• This book is open access under a CC-BY 4.0 license. This book examines social and medical responses to the disfigured face in early medieval Europe, arguing that the study of head and facial injuries can offer a new contribution to the history of early medieval medicine and culture, as well as exploring the language of violence and social interactions. Despite the prevalence of warfare and conflict in early medieval society, and a veritable industry of medieval historians studying it, there has in fact been very little attention paid to the subject of head wounds and facial damage in the course of war and/or punitive justice. The impact of acquired disfigurement -for the individual, and for her or his family and community-is barely registered, and only recently has there been any attempt to explore the question of how damaged tissue and bone might be treated medically or surgically. In the wake of new work on disability and the emotions in the medieval period, this study documents how acquired disfigurement is recorded across different geographical and chronological contexts in the period.

  • Rich in gold and cloths'? This is the first full-length study of the history of medieval maritime republic of Amalfi that addresses both the internal political, social, and economic history of Amalfi - as an independent city-state, under Norman rule and as part of the Kingdom of Sicily - and the history of its diaspora, those Amalfitans who left temporarily or permanently and whose activities contributed to the image of their home city as a thriving centre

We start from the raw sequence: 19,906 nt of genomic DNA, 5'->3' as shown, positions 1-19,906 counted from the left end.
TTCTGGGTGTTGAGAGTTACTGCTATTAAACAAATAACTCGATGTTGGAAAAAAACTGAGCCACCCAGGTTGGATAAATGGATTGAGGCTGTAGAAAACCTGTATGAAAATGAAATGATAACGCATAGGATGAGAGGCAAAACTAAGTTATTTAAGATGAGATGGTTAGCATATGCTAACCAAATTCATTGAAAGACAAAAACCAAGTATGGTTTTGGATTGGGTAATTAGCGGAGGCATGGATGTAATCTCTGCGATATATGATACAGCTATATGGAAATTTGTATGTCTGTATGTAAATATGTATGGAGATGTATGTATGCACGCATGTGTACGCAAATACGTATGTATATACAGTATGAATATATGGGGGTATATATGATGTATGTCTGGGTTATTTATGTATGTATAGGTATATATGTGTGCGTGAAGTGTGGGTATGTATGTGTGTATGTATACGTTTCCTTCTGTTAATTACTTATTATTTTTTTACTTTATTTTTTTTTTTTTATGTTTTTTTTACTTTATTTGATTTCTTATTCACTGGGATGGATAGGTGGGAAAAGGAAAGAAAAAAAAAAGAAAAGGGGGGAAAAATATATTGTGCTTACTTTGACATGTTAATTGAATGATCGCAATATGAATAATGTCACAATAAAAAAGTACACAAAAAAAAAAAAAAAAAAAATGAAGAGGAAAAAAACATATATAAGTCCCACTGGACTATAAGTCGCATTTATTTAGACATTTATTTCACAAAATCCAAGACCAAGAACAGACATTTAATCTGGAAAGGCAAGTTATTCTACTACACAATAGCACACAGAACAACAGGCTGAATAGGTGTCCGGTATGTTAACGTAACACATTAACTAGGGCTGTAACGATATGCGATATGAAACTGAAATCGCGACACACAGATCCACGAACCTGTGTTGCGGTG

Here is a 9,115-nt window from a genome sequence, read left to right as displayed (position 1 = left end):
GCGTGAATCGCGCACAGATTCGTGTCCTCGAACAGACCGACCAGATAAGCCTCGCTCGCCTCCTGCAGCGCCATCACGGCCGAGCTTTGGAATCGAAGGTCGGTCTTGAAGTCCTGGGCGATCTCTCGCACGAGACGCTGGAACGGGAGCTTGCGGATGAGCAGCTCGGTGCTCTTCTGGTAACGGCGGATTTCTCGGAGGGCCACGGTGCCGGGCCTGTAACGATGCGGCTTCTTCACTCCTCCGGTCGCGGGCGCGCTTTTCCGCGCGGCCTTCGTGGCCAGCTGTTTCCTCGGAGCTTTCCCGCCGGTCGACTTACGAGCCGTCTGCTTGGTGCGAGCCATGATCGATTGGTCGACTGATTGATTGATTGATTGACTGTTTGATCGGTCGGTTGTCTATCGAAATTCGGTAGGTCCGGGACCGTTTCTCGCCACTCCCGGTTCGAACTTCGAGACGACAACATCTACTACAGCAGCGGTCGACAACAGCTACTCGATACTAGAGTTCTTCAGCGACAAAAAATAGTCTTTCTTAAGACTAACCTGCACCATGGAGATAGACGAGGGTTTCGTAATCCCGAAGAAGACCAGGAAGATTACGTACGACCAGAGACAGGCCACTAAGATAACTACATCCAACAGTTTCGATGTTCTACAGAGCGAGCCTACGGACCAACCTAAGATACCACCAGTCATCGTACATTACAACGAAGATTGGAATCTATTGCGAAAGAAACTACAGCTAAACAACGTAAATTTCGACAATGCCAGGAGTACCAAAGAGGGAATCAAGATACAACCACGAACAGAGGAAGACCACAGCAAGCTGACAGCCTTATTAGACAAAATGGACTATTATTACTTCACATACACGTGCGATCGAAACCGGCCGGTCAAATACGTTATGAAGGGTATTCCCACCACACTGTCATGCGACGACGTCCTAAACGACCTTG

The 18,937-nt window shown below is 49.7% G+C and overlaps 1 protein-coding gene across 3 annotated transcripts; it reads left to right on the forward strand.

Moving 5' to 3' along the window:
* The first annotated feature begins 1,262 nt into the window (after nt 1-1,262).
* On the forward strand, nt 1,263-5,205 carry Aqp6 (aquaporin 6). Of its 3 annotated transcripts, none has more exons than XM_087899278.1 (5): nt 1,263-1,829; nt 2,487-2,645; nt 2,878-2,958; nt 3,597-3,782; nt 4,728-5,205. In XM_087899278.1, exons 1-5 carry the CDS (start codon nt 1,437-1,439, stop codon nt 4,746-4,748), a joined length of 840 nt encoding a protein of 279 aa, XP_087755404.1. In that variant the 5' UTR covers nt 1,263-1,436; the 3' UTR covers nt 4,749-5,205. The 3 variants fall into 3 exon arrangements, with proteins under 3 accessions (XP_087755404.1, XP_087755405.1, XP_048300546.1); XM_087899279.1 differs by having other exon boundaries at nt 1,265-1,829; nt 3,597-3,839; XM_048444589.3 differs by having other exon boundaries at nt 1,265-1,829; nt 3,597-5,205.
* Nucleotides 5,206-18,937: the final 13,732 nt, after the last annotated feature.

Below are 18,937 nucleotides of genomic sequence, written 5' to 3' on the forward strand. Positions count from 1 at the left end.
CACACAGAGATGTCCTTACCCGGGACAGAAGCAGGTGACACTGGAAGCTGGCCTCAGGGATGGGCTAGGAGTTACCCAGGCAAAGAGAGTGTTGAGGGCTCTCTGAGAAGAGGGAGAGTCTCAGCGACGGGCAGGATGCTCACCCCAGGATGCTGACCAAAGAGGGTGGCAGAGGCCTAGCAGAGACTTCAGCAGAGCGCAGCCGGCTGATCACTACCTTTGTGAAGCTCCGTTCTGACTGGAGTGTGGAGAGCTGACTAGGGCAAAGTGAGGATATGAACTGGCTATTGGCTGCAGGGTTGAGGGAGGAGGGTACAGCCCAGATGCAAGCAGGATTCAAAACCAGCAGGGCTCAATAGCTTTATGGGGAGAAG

specialising in the luxury end of the market.

    In reuniting these two disparate strands of its history, Patricia Skinner argues that, instead of being seen in opposition to each other, the very different evidence presented by the internal documentary archives and the narrative accounts of external observers can and should be utilised to reconstruct the ties which bound the emigrants to their home city. By taking a prosopographical approach, she reveals the presence of Amalfitans in many parts of the Italian peninsula and further afield in
    the Mediterranean. At the same time, she critically re-examines some of the externally-generated views of Amalfitan wealth, suggesting that these may have as much - or more - to do with literary and patronage networks as with the actual situation on the ground.

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